I felt like Ratburger had some amazing characters in the story. Zoe was wonderful and a fantastic character to follow. Burt and Sheila are so awful that it’s fun to read about them. I always love Raj, the newsagent, who appears in so many of David’s books. I also loved the school teacher, Miss Midge. I love how David Walliams wrote her character. God knows I love a terrible teacher in a story!

I love David Walliams’ books because there are moments that really make you smile or laugh out loud. I also love how there’s something in there for the adults that are reading the book to a child. I’ve noticed with David’s books that some comments can be a bit risque but only if you know the meaning behind it. It goes over most children’s heads.

The reason why I love David Walliams’ books is that they can encourage the most reluctant of readers. They’re genuinely a joy to read out to children. I could easily see myself reading this to a class and it is a definite contender for a class book come September. David’s books also give me inspiration for teaching. There’s so much that can be done with this book if you’re reading it as a class read! 🙂 It made this teacher very happy.

For Beth’s wonderful review, please check out her blog HERE.

Would I recommend it?:
Of course!

Next up in the Beth and Chrissi do Kid-Lit Challenge (May):
The Wide Window (A Series Of Unfortunate Events #3)-Lemony Snicket

This Week In Books #108

I am joining in with the lovely Lipsy from Lipsy’s Lost and Found’s feature which highlights our week in books. I shall be sharing what I’m reading now, then and next! I won’t be showcasing my new books as I do that on a Saturday. I’m really excited by this feature as I loved sharing my recent reads. My book reviews published on my blog are often WAY behind what I’m actually reading, so this is a good feature to keep you up to date!

Book images go to Goodreads!

RatBurger The Stranger In My Home The Escape

NOW- Ratburger- David Walliams– I’m just about to start Ratburger for my kid-lit feature with my sister, Beth.

THENThe Stranger In My HomeAdele Parks– This book took me a week to read! I thought it was okay, but not amazing.

NEXTThe EscapeC.L Taylor– I had to squeeze Ratburger in before The Escape. I’m looking forward to this one!

What are you reading this week? Let me know!

Looking Ahead- This Month’s TBR List (April)

April already! Crazy, crazy. It’ll be Summer before we know it! I managed to read all of the books on my TBR for March. Woohoo. Go me!

Here’s my tentative TBR list for April! Thanks to Tina over at Reading Between The Pages for hosting! I do have 2 weeks off in April, so I’ve added more than usual. Let’s hope I can get through them!

Look To Your Wife- Paula Byrne

Look To Your Wife

Goodreads Synopsis:

Lisa Blaize – teacher, and would-be fashion writer, mother and second wife – feels out of place when her high-flying husband becomes the headmaster of a school in a country town. Isolated and far from her metropolitan upbringing, she turns to the one place where she learns she can be uninhibited.

But ‘Twitter may be my undoing’, Lisa discovers as her one-time private life becomes all too public. Soon she is dealing with an online stalker and her husband’s reputation is put at risk, but will she be able to give up her addiction?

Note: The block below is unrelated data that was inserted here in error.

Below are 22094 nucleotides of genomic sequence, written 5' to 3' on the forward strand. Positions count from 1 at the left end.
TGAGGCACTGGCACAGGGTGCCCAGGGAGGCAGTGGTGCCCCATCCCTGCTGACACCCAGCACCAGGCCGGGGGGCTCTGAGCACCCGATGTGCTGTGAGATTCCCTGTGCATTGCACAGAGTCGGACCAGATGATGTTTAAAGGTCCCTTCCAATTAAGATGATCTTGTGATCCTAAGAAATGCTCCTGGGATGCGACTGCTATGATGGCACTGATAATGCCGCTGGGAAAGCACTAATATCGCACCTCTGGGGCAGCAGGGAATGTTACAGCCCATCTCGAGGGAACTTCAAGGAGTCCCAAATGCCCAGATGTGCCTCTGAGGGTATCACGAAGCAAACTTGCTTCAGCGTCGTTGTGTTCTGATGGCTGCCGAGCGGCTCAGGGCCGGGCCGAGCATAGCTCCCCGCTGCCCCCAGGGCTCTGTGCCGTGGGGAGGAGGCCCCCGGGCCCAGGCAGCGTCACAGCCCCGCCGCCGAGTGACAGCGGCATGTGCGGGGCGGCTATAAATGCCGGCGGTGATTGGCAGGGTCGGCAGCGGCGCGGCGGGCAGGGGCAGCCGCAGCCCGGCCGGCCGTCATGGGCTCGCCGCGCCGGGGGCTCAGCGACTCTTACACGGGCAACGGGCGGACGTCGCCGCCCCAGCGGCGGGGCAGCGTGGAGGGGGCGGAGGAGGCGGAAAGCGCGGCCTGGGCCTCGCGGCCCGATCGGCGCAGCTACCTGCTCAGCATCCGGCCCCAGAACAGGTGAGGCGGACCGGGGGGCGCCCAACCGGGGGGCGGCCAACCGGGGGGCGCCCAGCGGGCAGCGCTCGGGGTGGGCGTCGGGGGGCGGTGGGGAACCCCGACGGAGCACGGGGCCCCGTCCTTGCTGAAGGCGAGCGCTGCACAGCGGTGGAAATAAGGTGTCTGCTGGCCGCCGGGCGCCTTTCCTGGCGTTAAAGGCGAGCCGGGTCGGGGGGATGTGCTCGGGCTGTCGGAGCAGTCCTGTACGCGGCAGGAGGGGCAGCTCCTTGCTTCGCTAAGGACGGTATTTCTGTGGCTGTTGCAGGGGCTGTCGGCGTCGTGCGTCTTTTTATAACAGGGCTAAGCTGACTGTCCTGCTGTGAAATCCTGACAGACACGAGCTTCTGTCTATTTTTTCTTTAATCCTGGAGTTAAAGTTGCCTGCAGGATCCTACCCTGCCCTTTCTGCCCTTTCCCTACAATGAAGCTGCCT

From the gossip of the classroom to our obsession with instant communication, Look To Your Wife is witty and brilliantly observed, revealing the pleasures and pains of contemporary life.

I’m really intrigued by this book. I haven’t read any non-fiction by Paula Byrne, but for the synopsis intrigued me.

Two Steps Forward- Graeme Simison & Anne Buist

Two Steps Forward

Goodreads Synopsis:

Zoe, a sometime artist, is from California. Martin, an engineer, is from Yorkshire. Both have ended up in picturesque Cluny, in central France. Both are struggling to come to terms with their recent past—for Zoe, the death of her husband; for Martin, a messy divorce. Looking to make a new start, each sets out alone to walk two thousand kilometres from Cluny to Santiago, in northwestern Spain, in the footsteps of pilgrims who have walked the Camino—the Way—for centuries. 

The Camino changes you, it’s said. It’s a chance to find a new version of yourself. But can these two very different people find each other? 

In this smart, funny and romantic journey, Martin’s and Zoe’s stories are told in alternating chapters by husband-and-wife team Graeme Simsion and Anne Buist. Two Steps Forward is a novel about renewal—physical, psychological and spiritual. It’s about the challenge of walking a long distance and of working out where you are going. And it’s about what you decide to keep, what you choose to leave behind and what you rediscover.

I am intrigued to read more from Graeme after enjoying The Rosie Project and The Rosie Effect. 

Things Bright and Beautiful-Anbara Salam

Things Bright and Beautiful

Goodreads Synopsis:

Mission House was not built for three people. Especially when one of them won’t stop humming.

1954, the South Pacific islands. When Beatriz Hanlon agreed to accompany her missionary husband Max to a remote island, she knew there would be challenges. But it isn’t just the heat and the damp and the dirt. There are more insects than she could ever have imagined, and the islanders are strangely hostile. And then there are the awful noises coming from the church at night.